Last modified August 25, 2010
A. Ross Black, Ph.D.ProfessorSCI 264Phone: 509.359.4815Email: email@example.comEastern Since:
University of Washington, 1985
University of Wisconsin - Madison, 1989, M.S.
University of Wisconsin - Madison, 1991, Ph.D.
Post Doctoral Work:
University of Louisville, 1991-1993
Ecology, General Biology, Biological Investigation
Limnology; population biology; life histories; evolution; aquatic ecology
Rebecca Brown, Ph.D.ProfessorSCI 254Phone: 509.359.2528Email: firstname.lastname@example.org
As an Associate Professor at Eastern Washington University, I conduct research on riparian and plant ecology and teach Ecology, Botany, Research Design and Literature, and Riparian Ecology.
I am actively seeking graduate students who are interested in pursuing a master's degree in plant or riparian ecology. Please contact me if you are interested.
Some of my recent research projects include:
- Effects of dams on riparian vegetation of the Elwha River, Olympic National Park
- Effects of hydrologic alteration on invasive Japanese knotweed in riparian zones
- Cheatgrass control and native species restoration on prairie mima mounds at Turnbull National Wildlife Refuge
- Factors influencing species diversity and invasibilty
- Riparian restoration in Eastern Washington
Andrea CastilloAssociate ProfessorSCI 291Phone: 509.359.2866Email: email@example.com
Albertson College of Idaho
University of Colorado, Boulder
Post Doctoral Work:
Fred Hutchinson Cancer Research Center, Seattle, WA
University of California, Santa Cruz, CA
Medical Technology Program
Microbiology, Current Topics in Cellular and Molecular Biology (graduate studies)
Bacteria Pathogenesis. Studying the molecules in Heliocobacter pylori uses to infect and cause gastric disease in humans.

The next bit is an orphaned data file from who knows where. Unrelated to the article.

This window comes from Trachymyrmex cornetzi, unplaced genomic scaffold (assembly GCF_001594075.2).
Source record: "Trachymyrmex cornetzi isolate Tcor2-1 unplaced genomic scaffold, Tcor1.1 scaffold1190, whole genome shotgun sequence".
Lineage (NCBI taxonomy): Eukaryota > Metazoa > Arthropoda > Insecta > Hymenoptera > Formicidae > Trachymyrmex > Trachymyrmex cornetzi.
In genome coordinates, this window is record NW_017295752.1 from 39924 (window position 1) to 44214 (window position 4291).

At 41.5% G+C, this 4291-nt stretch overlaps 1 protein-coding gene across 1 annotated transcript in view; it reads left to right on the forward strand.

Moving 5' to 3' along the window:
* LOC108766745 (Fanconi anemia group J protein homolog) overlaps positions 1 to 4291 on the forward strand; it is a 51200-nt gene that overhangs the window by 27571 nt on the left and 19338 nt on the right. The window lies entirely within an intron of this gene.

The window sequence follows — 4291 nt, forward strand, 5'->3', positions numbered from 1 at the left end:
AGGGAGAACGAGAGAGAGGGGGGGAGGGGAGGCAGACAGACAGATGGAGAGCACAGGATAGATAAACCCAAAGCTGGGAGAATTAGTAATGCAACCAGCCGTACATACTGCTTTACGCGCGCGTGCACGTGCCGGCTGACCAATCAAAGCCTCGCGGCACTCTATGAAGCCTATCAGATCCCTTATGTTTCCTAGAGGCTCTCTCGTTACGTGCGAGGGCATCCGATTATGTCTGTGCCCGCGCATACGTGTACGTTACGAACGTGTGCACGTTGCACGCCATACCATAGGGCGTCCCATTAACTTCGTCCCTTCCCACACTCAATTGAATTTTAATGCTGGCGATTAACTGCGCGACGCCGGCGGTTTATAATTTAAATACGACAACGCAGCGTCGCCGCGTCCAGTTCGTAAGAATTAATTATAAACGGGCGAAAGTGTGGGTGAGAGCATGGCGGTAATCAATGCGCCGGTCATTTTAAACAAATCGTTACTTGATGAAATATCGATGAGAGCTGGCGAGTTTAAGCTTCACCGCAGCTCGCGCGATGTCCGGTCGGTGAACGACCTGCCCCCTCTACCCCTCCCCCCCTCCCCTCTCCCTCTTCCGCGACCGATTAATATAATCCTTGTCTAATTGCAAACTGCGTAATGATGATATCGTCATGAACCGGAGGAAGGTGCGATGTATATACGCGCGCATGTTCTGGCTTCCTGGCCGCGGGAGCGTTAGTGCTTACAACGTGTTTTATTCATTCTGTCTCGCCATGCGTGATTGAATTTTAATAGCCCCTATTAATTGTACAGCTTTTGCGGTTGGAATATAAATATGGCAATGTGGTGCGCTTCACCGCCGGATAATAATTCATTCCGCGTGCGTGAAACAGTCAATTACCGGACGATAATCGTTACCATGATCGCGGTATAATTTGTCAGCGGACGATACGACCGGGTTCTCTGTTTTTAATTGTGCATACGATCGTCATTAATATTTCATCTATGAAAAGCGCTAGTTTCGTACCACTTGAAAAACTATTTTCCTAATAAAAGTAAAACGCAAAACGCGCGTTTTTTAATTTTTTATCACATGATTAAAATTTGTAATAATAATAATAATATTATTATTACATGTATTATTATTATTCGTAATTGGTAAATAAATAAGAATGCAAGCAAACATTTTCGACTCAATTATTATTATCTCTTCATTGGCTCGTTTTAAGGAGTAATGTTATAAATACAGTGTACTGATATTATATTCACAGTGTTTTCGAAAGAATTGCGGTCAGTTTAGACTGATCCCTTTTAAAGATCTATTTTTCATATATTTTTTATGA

David DaberkowDavid DaberkowSC 256Phone: 509.359.2259Fax: 509.359.6867Email: firstname.lastname@example.org
Southeastern Louisiana University, B.S. Zoology
Utah State University, M.S. Biology
University of Utah, Ph.D. Neuroscience
Post Doctoral Work:
Illinois State University, Program of Excellence in Neuroscience and Behavior (POENB)
Biological Investigation; Human Anatomy and Physiology; Animal Physiology; Neurobiology
The focus of my research lab is on the neurochemical messenger dopamine and its role in brain function. Specifically, my research has explored how drugs (e.g., amphetamine and methamphetamine) impact dopamine mediated behaviors and cellular signaling molecules implicated in memory formation. More recent research elucidated amphetamine's cellular mechanism of action on dopamine neurotransmission. As a faculty member at EWU, my lab utilizes the technique of voltammetry which provides one the ability to monitor the activity of specific molecules (e.g., dopamine) in the brain. Future directions are to continue to investigate dopamine function, how drugs impact these processes, and dopamine dysfunction related to pathological conditions such as Parkinson's disease.